Prohibiting marijuana

Dear Editor:A recent L.A. Times article details the widespread growing of medical marijuana in a town up north whose economy is depressed by little demand for wood products and the logging industry has largely disappeared. Trinity County's unemployment rate has soared to 15.9 percent in September, one of the highest in the state. Our current drug problems brought back memories of growing up in south Chicago during national prohibition of alcohol (1920-33). This noble experiment was to reduce crime and corruption, solve social problems, reduce the tax burden created by prison and poorhouse, and improve health and hygiene in America. Studies indicate that Prohibition failed miserably on all counts. In those days, a bottle of beer in your icebox could get you a heavy fine and/or time in jail. The lessons of Prohibition remain important today but we are not known for learning from history. Although consumption of alcohol fell at the beginning of Prohibition, it soon increased. Crime increased and became "organized" by big gangs (who can forget Chicago's big Al Capone?); the court and prison systems were stretched to the breaking point and corruption of police and politicians was widespread. One big drug gang (Gangsters) dressed in police uniforms broke into the establishment of another rival gang. They ordered the men to stand facing a wall and, with favorite weapons of those days, the Thompson submachine gun (Tommy gun), they cut them down like harvesting wheat in a field; that was called eliminating your competition. The Tommy gun was a favorite of gangsters during Prohibition because of its large.45 cartridge and high volume of fire. Gangsters liked it since they could quickly and easily eliminate the competition and innocent victims. Today, you can buy booze just about everywhere. - Byron Dillon, Downey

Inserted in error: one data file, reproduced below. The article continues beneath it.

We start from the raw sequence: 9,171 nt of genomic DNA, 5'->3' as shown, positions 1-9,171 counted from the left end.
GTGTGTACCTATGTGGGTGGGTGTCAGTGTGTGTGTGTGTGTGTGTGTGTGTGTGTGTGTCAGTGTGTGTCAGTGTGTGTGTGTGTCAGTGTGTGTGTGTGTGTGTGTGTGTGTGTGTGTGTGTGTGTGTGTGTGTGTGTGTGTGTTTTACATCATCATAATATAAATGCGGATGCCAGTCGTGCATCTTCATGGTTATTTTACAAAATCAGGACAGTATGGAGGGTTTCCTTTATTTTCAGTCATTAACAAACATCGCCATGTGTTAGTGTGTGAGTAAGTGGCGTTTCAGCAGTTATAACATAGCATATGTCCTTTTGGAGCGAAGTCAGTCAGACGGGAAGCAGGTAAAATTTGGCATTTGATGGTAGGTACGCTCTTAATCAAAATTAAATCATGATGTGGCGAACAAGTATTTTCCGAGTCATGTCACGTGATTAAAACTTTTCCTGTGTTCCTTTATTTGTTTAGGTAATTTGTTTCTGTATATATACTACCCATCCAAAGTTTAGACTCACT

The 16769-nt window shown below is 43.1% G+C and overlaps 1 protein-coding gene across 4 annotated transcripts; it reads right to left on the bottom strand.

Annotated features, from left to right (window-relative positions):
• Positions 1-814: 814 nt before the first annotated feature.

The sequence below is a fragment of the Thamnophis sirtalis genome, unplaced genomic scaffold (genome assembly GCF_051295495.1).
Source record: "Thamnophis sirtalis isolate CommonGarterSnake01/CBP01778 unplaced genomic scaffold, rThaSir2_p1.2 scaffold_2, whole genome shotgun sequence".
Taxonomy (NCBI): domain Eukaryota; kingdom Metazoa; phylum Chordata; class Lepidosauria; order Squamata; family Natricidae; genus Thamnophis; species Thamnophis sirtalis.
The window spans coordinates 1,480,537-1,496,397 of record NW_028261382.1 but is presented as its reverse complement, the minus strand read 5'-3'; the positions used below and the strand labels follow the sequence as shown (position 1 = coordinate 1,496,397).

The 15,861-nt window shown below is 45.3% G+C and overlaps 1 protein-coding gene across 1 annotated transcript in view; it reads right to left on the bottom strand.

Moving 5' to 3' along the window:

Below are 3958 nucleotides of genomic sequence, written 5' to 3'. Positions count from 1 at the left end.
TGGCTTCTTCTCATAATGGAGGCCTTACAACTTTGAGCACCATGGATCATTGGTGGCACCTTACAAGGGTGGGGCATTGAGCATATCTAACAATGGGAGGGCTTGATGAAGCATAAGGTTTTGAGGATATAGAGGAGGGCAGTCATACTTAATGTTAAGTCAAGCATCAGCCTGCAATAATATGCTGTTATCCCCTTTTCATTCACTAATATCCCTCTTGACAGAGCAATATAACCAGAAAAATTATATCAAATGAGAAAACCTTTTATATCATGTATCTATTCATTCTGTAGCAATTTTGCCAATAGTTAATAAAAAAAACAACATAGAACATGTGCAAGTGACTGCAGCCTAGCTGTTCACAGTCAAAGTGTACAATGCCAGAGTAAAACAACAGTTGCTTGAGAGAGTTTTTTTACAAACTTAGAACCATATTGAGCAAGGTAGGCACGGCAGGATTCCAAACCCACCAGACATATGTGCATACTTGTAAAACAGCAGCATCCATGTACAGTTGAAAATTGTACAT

********** Published: November 6, 2009 - Volume 8 - Issue 29